Park at the Round Pond trailhead on Route 73 southeast of Chapel Pond. Follow the trail to the Boquet River Lean-to. Cross the river and continue for another 1.5 miles to the Wrist, a hundred foot wide run of slab that cuts across the trail just before it ascends Dix’ north ridge. This swath leads directly to the base of the Thumb, Index and Middle Finger slides.

The Wrist adds a substantial amount of slab time to the outing, 1/3 of a mile to be precise. Follow the mildly sloped stone up amongst a variety of small cascades and flumes. At 3,500 feet in elevation, follow the central run through the tree islands and expect to hike through some rubble. Ahead, the upper pitches of the Thumb and Index slides appear like the gigantic horns reaching toward the ridgeline.  These along with the Middle finger (get ready with the jokes) are part of a gently convex cirque, therefore, each has a slightly different aspect varying from north to northwest.

The southwest, central and northeast Ring slides can be approached by traversing a short distance to the climber’s left at the top of the Wrist. Alternately, they can be accessed by following a smaller adjacent drainage that intersects the trail a couple hundred ground feet below the start of the Wrist. As a point of reference, the Pinky slide is offset ¼ mile northeast of the Ring slide.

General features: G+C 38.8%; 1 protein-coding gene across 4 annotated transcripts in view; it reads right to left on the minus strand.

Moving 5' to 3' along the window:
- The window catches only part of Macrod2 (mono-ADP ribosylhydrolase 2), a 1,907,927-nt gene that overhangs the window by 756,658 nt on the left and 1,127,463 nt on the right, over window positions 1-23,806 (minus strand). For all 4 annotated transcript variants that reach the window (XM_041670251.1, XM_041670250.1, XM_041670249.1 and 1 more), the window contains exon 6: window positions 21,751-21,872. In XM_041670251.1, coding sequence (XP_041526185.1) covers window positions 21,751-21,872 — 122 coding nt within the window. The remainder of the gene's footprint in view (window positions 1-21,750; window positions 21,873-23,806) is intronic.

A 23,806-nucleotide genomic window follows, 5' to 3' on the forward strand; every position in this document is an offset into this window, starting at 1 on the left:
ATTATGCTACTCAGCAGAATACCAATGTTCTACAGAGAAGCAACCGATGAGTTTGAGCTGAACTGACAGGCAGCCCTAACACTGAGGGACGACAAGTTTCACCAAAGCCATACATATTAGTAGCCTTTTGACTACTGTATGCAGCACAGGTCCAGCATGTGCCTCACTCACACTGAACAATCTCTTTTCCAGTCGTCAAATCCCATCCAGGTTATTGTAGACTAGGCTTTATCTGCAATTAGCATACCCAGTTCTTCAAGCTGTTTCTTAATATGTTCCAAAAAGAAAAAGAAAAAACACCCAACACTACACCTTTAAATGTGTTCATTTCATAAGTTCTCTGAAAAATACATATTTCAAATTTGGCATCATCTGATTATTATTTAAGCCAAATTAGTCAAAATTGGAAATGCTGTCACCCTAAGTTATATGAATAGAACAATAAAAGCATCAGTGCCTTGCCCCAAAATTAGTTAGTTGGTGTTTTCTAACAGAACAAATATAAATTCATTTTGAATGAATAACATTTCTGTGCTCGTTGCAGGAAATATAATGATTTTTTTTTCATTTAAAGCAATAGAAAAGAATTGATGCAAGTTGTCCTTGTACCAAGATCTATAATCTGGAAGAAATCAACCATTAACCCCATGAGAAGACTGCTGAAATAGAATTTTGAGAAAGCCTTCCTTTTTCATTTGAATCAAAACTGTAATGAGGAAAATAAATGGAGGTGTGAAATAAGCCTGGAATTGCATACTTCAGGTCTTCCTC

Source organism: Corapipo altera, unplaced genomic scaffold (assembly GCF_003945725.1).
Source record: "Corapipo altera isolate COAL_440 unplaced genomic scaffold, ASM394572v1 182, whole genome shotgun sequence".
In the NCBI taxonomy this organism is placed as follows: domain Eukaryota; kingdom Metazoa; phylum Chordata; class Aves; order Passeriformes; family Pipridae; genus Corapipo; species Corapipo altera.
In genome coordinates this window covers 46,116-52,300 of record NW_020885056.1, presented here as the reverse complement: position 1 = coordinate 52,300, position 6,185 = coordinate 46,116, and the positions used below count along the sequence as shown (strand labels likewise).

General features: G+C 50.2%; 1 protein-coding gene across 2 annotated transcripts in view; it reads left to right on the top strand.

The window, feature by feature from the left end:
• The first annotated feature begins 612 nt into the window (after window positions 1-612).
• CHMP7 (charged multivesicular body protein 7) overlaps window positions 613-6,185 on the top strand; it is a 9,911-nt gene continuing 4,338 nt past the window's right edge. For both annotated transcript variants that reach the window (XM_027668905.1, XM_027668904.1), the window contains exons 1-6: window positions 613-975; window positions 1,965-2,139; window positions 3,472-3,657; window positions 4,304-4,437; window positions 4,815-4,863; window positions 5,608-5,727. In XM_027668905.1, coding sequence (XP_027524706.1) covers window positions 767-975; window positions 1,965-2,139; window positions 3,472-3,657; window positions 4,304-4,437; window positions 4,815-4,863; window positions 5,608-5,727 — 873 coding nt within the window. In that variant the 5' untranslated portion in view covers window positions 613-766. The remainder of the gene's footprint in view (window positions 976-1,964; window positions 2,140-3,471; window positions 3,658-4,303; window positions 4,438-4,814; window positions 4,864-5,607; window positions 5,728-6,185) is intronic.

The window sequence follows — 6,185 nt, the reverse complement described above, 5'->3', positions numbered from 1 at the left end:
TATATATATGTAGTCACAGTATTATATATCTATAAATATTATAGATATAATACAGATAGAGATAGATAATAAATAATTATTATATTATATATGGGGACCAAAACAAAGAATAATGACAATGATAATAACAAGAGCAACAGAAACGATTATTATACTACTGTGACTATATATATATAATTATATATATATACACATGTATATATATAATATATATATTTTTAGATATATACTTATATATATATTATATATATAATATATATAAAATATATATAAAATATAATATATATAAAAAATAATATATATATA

Dix Mountain Finger Slide MosaicSlide Proper

The central Ring slide is the widest and, in my opinion, most interesting of the Finger slides. Since it shares a common face with the northeast and southwest Ring slides, it bears many similarities including a dominant ledge near the top.

Beginning with a field of rubble and sand, the slab gets right to business on textured anorthosite. Scrambling on the left avoids the vertical footwall to the climber’s right. Beyond, there’s no lack of scrambling options on a strip of stone that’s 250 feet wide. The surface remains free of debris with long lines of friction slab, small rising ramps, fractures and countless overlaps. If you’re accustomed to exposure, there are plenty of features for a comfortable ascent.

Steep scrambling intermittently decreases after cresting each anorthositic bulge. The dominant landmarks of this slide begin as you approach about 4,100 feet in elevation on a steep slope. A ledge extends halfway across the slide from the right-hand side. Here, much of the face has been shattered into large flakes. The broken pieces have shifted down about 12 inches creating a series of narrow crevasses. Explore the width of the slide if you’re a photographer—it’s worth the time. If you’re observant, you’ll also find a variety of mineral intrusions including garnet.